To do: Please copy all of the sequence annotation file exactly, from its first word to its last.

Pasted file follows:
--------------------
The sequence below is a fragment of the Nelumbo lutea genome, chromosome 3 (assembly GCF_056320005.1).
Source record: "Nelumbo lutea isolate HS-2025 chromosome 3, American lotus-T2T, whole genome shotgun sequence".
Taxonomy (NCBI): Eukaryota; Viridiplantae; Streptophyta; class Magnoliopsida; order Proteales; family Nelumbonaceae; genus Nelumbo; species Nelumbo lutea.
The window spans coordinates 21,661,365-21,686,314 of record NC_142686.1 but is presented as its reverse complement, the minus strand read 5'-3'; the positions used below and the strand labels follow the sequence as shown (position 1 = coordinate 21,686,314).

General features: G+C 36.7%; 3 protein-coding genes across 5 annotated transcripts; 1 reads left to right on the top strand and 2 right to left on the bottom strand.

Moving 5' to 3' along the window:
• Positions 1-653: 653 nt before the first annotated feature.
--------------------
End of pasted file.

The sequence below is a fragment of the Nelumbo lutea genome, chromosome 3 (assembly GCF_056320005.1).
Source record: "Nelumbo lutea isolate HS-2025 chromosome 3, American lotus-T2T, whole genome shotgun sequence".
Taxonomy (NCBI): Eukaryota; Viridiplantae; Streptophyta; class Magnoliopsida; order Proteales; family Nelumbonaceae; genus Nelumbo; species Nelumbo lutea.
The window spans coordinates 21,661,365-21,686,314 of record NC_142686.1 but is presented as its reverse complement, the minus strand read 5'-3'; the positions used below and the strand labels follow the sequence as shown (position 1 = coordinate 21,686,314).

General features: G+C 36.7%; 3 protein-coding genes across 5 annotated transcripts; 1 reads left to right on the top strand and 2 right to left on the bottom strand.

Moving 5' to 3' along the window:
• Positions 1-653: 653 nt before the first annotated feature.